Find out more about this
Gesmer Updegrove has represented more than 125 standards consortia and open source foundations, including:
View Full Client List
Useful Links

Communications Center Press Center Sitemap

Tools

Text Size:
Default  Large

RSS Feeds

Bookmark and Share

Standards <Meta>Library

Newest Additions to the MetaLibrary

To install an automatic RSS alert on your computer, see RSS Feed Intallation.


Title: "Governing the Anticommons: Institutional Design for Standard-Setting Organizations"
Author: Timothy Simcoe
Source: Innovation Policy and the Economy Vol. 14, No. 1 (2014), pp. 99-128
Publication Date: January 2014
Date Added: February 25 2015
Free/Fee: Payment or membership required
Abstract: Shared technology platforms are often governed by standard-setting organizations (SSOs), where interested parties use a consensus process to address problems of technical coordination and platform provision. Economists have modeled SSOs as certification agents, bargaining forums, collective licensing arrangements, and research and development (R&D) consortia. This paper integrates these diverse perspectives by adapting Elinor Ostrom's framework for analyzing collective self-governance of shared natural resources to the problem of managing shared technology platforms. There is an inherent symmetry between the natural resource commons problem (overconsumption) and the technology platform anticommons problem (overexclusion), leading to clear parallels in institutional design. Ostrom's eight principles for governing common pool resources illuminate several common SSO practices, and provide useful guidance for resolving ongoing debates over SSO intellectual property rules and procedures.
Link: Full Text

Title: "Intellectual Property Rights and Licensing: An Econometric Investigation"
Author: Guifang Yang
Keith Maskus
Source: Weltwirtschaftliches Archiv Bd. 137, H. 1 (2001), pp. 58-79
Publication Date: January
Date Added: February 25 2015
Free/Fee: Payment or membership required
Abstract: Licensing has been virtually ignored in the econometric literature on intellectual property rights (IPRs). We discuss theoretical effects of IPRs on decisions to license technology internationally. Based on a theoretical model we specify a reduced-form econometric equation relating the volume of U. S. licensing to measures of technology protection and other variables in licensee nations. The model is applied to data for 23 countries in a panel covering 1985, 1990, and 1995. The results indicate that countries with stronger patent rights attract larger arm's-length volumes of licensed technology, though we are unable to distinguish between licensing quantities and values.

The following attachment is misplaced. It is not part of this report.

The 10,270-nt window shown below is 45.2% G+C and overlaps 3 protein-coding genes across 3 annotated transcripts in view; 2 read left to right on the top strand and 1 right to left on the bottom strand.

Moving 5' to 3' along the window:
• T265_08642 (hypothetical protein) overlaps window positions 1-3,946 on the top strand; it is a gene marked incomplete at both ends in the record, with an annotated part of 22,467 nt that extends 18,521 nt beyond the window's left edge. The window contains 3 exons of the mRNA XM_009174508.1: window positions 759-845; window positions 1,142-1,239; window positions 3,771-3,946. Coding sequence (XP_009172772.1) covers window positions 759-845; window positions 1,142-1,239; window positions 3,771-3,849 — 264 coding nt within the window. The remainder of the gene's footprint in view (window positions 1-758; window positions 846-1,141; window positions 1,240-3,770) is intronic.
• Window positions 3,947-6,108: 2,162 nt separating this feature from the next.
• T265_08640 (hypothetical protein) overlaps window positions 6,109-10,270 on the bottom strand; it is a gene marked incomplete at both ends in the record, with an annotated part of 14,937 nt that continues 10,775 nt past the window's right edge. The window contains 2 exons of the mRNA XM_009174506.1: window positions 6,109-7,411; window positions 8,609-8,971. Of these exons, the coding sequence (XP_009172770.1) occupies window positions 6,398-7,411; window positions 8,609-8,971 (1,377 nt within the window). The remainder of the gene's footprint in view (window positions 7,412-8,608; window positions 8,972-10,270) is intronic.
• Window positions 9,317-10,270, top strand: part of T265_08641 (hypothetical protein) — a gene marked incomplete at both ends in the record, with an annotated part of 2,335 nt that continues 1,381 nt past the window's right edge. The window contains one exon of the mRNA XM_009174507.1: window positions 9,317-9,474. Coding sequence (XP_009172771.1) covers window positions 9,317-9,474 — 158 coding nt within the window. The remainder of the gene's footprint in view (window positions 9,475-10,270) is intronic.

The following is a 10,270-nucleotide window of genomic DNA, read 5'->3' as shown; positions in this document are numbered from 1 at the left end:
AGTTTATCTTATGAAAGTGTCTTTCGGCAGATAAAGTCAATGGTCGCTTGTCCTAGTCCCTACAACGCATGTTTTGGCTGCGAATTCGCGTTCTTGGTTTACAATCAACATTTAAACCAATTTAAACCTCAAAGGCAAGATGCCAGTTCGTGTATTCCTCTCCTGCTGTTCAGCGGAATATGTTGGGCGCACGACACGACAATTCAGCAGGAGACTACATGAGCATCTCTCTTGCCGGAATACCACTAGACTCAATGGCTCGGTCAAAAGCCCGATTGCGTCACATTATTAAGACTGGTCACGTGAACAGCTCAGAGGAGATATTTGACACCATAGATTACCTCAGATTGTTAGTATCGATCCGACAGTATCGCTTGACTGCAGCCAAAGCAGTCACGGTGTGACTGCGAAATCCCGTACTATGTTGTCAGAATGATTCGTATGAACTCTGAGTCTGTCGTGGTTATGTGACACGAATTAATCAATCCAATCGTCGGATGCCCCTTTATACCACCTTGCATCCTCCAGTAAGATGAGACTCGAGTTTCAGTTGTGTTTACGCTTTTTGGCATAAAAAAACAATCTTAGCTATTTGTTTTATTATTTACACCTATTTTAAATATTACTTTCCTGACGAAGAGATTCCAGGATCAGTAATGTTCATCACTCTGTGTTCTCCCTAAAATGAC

Link: Full Text

Title: "INTELLECTUAL PROPERTY RIGHTS AND ECONOMIC GROWTH: EVIDENCES FROM HIGH, MIDDLE AND LOW INCOME COUNTRIES"
Author: Abdul Sattar
Tahir Mahmood
Source: Pakistan Economic and Social Review Vol. 49, No. 2 (Winter 2011), pp. 163-186
Publication Date: December 2011
Date Added: February 25 2015
Free/Fee: Payment or membership required
Abstract: The protection of intellectual property rights has been considered as an engine of economic growth in developed and developing economies. In this study, we analyze the impact of intellectual property rights on economic growth for a balanced panel of 38 countries (11 from high income countries; 16 from middle income countries; and 11 from low income countries) over the period of 1975-2005 by utilizing Ginarte and Park Index of Intellectual Property Rights (2005). The empirical results reveal that intellectual property rights contribute significantly to economic growth. But the impact is found to be more significant in high income countries as compared to middle and low income countries. Similarly, the effect is stronger in case of upper middle income countries as compared to lower middle income and low income countries.
Link: Full Text

Title: "Problems in International Protection of Intellectual Property Rights"
Author: Subhash Jain
Source: Journal of International Marketing Vol. 4, No. 1 (1996), pp. 9-32
Publication Date: January 1996
Date Added: February 25 2015
Free/Fee: Payment or membership required